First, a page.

The euro soared to a record high against the yen in Asian trading Monday after Group of Eight finance ministers didn't discuss the beleaguered Japanese currency during their weekend talks, making traders feel safe selling the yen.
The euro rose as high as 163.94 yen, a new record, before slipping back to 163.87 yen.
The U.S. dollar was trading at 121.26 yen midafternoon Monday, up from 121.15 yen late Friday in New York. The euro rose to US$1.3514 from US$1.3505.
Looking ahead, traders said that because events scheduled for this week are unlikely to bolster the yen, the euro may clear the psychologically important 164.00 yen and rise toward 165.00 yen by the end of Friday.
"Recent trading has shown that even if you buy the yen, it won't rise, as there are people waiting to sell it," such as Japanese importers and investors, said Satoshi Okagawa, head of foreign-exchange forward trading at Sumitomo Mitsui Banking Corp.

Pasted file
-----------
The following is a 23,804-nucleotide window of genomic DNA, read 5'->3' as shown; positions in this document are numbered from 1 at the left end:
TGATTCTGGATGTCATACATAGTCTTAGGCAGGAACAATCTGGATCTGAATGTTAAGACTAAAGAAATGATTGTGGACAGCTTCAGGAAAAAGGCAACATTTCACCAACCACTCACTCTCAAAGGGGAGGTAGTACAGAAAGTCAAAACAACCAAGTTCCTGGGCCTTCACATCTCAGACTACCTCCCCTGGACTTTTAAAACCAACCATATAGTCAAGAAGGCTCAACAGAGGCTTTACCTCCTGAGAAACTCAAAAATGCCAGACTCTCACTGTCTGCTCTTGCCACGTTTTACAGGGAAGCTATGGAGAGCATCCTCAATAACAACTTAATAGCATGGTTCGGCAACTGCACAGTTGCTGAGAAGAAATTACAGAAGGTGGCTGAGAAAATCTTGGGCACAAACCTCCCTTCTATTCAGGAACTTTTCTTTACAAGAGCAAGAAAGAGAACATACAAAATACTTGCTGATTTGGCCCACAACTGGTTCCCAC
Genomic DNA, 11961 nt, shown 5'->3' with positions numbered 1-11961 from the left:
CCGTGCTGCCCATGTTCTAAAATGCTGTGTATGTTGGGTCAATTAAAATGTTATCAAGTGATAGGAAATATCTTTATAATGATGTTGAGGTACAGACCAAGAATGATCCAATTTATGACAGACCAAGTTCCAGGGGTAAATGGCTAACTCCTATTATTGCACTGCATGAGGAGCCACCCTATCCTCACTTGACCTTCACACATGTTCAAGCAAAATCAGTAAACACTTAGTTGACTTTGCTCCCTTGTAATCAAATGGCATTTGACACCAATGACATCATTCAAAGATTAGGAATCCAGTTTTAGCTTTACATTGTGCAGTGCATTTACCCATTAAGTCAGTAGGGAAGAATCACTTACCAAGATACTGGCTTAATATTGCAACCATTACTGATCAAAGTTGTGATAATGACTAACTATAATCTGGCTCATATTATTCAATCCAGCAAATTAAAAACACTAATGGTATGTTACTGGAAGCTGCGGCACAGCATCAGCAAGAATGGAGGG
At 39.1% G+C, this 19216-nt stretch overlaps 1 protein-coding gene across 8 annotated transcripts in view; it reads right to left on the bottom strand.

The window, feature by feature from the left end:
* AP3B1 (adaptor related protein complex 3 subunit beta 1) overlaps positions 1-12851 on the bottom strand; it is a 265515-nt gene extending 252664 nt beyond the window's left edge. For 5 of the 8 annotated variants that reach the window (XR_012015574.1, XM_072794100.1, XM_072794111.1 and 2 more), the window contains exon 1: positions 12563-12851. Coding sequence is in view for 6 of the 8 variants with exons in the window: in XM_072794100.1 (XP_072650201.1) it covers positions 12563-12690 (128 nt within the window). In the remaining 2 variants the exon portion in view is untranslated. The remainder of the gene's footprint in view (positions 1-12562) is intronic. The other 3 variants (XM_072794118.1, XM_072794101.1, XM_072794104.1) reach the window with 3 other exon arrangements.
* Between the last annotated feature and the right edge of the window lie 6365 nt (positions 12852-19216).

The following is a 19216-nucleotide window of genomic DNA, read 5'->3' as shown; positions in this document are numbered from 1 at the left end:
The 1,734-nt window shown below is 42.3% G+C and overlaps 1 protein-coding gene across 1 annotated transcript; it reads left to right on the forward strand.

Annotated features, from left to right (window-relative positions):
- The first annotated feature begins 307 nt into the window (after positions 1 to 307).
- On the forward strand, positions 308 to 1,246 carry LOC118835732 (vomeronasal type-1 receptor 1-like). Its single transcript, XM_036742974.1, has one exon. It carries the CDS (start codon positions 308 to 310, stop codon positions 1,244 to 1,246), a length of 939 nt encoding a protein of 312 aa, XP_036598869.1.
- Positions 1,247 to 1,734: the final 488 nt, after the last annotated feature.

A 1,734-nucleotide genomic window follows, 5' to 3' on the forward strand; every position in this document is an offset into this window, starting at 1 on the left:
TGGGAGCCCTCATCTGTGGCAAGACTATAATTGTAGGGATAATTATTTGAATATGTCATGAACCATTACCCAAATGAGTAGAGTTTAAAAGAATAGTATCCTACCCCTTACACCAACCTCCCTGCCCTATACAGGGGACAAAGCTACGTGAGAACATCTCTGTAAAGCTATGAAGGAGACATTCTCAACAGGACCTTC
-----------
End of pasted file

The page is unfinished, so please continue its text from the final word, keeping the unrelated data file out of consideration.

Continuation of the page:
Monday's yen-selling was partly traceable to finance ministers from the G-8 leading economies, who met in Germany Friday and Saturday but left currency issues untouched.
European, U.S. and Japanese short-term players took that as an official green light to sell the yen. Those speculators, along with Japanese importers buying overseas currencies to settle trades, pushed the euro to an all-time high and also the dollar.
"The European economy is just very strong for now," which may have dispelled concerns among European policy-makers about the impact of the rising euro on the region's exports, said Hideaki Inoue, chief currency manager at Mitsubishi UFJ Trust and Banking.
Against other currencies, the dollar was mixed. It rose to 40.605 Indian rupees, while falling to 8,765 Indonesian rupiah.
The United States announced a possibility to destroy the Russian Baltic Fleet and turn the Black Sea Fleet of Russia into a shooting gallery